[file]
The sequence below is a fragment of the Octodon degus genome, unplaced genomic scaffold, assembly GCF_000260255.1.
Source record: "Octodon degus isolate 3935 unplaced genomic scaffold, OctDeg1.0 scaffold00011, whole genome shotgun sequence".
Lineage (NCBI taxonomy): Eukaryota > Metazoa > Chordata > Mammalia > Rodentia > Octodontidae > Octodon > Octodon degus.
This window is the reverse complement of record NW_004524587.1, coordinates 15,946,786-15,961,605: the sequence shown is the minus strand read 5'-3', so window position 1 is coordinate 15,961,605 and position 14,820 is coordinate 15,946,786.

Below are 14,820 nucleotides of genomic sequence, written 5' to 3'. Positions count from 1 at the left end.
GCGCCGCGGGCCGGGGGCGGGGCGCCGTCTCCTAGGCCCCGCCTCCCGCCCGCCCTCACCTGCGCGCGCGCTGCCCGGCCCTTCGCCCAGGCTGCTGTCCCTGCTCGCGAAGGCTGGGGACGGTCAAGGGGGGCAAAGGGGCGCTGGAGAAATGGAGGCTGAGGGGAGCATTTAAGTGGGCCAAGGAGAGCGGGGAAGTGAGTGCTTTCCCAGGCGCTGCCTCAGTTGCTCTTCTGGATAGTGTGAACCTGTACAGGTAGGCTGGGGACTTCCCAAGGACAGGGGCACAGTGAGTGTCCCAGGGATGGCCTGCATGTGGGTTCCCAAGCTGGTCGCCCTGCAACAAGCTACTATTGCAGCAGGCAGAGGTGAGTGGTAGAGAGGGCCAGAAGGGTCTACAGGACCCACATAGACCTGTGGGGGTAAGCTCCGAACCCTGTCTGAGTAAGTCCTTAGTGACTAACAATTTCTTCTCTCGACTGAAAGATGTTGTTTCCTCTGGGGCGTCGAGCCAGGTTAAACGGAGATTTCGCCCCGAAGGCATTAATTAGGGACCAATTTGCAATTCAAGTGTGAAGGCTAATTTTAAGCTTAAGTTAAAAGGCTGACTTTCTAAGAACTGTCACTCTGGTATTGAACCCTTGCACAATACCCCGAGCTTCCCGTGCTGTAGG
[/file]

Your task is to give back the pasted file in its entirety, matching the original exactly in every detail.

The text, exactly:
The sequence below is a fragment of the Octodon degus genome, unplaced genomic scaffold, assembly GCF_000260255.1.
Source record: "Octodon degus isolate 3935 unplaced genomic scaffold, OctDeg1.0 scaffold00011, whole genome shotgun sequence".
Lineage (NCBI taxonomy): Eukaryota > Metazoa > Chordata > Mammalia > Rodentia > Octodontidae > Octodon > Octodon degus.
This window is the reverse complement of record NW_004524587.1, coordinates 15,946,786-15,961,605: the sequence shown is the minus strand read 5'-3', so window position 1 is coordinate 15,961,605 and position 14,820 is coordinate 15,946,786.

Below are 14,820 nucleotides of genomic sequence, written 5' to 3'. Positions count from 1 at the left end.
GCGCCGCGGGCCGGGGGCGGGGCGCCGTCTCCTAGGCCCCGCCTCCCGCCCGCCCTCACCTGCGCGCGCGCTGCCCGGCCCTTCGCCCAGGCTGCTGTCCCTGCTCGCGAAGGCTGGGGACGGTCAAGGGGGGCAAAGGGGCGCTGGAGAAATGGAGGCTGAGGGGAGCATTTAAGTGGGCCAAGGAGAGCGGGGAAGTGAGTGCTTTCCCAGGCGCTGCCTCAGTTGCTCTTCTGGATAGTGTGAACCTGTACAGGTAGGCTGGGGACTTCCCAAGGACAGGGGCACAGTGAGTGTCCCAGGGATGGCCTGCATGTGGGTTCCCAAGCTGGTCGCCCTGCAACAAGCTACTATTGCAGCAGGCAGAGGTGAGTGGTAGAGAGGGCCAGAAGGGTCTACAGGACCCACATAGACCTGTGGGGGTAAGCTCCGAACCCTGTCTGAGTAAGTCCTTAGTGACTAACAATTTCTTCTCTCGACTGAAAGATGTTGTTTCCTCTGGGGCGTCGAGCCAGGTTAAACGGAGATTTCGCCCCGAAGGCATTAATTAGGGACCAATTTGCAATTCAAGTGTGAAGGCTAATTTTAAGCTTAAGTTAAAAGGCTGACTTTCTAAGAACTGTCACTCTGGTATTGAACCCTTGCACAATACCCCGAGCTTCCCGTGCTGTAGG